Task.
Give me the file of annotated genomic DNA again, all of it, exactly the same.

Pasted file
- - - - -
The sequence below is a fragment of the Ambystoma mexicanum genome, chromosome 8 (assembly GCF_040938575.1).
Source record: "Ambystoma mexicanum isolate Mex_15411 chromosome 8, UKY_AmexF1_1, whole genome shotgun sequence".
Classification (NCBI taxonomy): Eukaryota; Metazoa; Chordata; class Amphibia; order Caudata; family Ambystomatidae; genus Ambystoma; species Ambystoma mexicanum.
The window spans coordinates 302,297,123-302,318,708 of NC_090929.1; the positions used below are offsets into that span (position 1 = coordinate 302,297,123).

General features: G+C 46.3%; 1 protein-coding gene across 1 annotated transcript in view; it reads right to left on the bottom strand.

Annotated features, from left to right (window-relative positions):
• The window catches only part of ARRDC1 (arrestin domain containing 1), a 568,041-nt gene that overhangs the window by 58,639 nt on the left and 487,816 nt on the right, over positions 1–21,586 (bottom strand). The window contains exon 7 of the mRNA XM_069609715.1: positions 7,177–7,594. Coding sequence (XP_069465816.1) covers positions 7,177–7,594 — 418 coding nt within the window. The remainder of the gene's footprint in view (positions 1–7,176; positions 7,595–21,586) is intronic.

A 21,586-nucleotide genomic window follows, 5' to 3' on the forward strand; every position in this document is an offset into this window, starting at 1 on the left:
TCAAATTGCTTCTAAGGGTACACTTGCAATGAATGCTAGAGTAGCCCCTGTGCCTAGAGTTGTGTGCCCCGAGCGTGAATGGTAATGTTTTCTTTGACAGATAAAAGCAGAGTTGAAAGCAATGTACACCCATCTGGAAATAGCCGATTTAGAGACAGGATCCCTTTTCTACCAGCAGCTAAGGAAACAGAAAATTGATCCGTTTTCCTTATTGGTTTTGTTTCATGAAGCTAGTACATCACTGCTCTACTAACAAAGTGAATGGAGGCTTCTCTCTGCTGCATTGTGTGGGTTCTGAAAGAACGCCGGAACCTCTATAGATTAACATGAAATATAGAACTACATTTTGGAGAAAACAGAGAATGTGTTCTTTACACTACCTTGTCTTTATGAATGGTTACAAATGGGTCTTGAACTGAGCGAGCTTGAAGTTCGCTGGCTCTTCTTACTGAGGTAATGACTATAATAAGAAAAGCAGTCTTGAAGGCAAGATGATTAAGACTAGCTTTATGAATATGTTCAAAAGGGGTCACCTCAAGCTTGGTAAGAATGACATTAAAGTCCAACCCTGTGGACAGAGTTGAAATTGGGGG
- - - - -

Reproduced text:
The sequence below is a fragment of the Ambystoma mexicanum genome, chromosome 8 (assembly GCF_040938575.1).
Source record: "Ambystoma mexicanum isolate Mex_15411 chromosome 8, UKY_AmexF1_1, whole genome shotgun sequence".
Classification (NCBI taxonomy): Eukaryota; Metazoa; Chordata; class Amphibia; order Caudata; family Ambystomatidae; genus Ambystoma; species Ambystoma mexicanum.
The window spans coordinates 302,297,123-302,318,708 of NC_090929.1; the positions used below are offsets into that span (position 1 = coordinate 302,297,123).

General features: G+C 46.3%; 1 protein-coding gene across 1 annotated transcript in view; it reads right to left on the bottom strand.

Annotated features, from left to right (window-relative positions):
• The window catches only part of ARRDC1 (arrestin domain containing 1), a 568,041-nt gene that overhangs the window by 58,639 nt on the left and 487,816 nt on the right, over positions 1–21,586 (bottom strand). The window contains exon 7 of the mRNA XM_069609715.1: positions 7,177–7,594. Coding sequence (XP_069465816.1) covers positions 7,177–7,594 — 418 coding nt within the window. The remainder of the gene's footprint in view (positions 1–7,176; positions 7,595–21,586) is intronic.

A 21,586-nucleotide genomic window follows, 5' to 3' on the forward strand; every position in this document is an offset into this window, starting at 1 on the left:
TCAAATTGCTTCTAAGGGTACACTTGCAATGAATGCTAGAGTAGCCCCTGTGCCTAGAGTTGTGTGCCCCGAGCGTGAATGGTAATGTTTTCTTTGACAGATAAAAGCAGAGTTGAAAGCAATGTACACCCATCTGGAAATAGCCGATTTAGAGACAGGATCCCTTTTCTACCAGCAGCTAAGGAAACAGAAAATTGATCCGTTTTCCTTATTGGTTTTGTTTCATGAAGCTAGTACATCACTGCTCTACTAACAAAGTGAATGGAGGCTTCTCTCTGCTGCATTGTGTGGGTTCTGAAAGAACGCCGGAACCTCTATAGATTAACATGAAATATAGAACTACATTTTGGAGAAAACAGAGAATGTGTTCTTTACACTACCTTGTCTTTATGAATGGTTACAAATGGGTCTTGAACTGAGCGAGCTTGAAGTTCGCTGGCTCTTCTTACTGAGGTAATGACTATAATAAGAAAAGCAGTCTTGAAGGCAAGATGATTAAGACTAGCTTTATGAATATGTTCAAAAGGGGTCACCTCAAGCTTGGTAAGAATGACATTAAAGTCCAACCCTGTGGACAGAGTTGAAATTGGGGG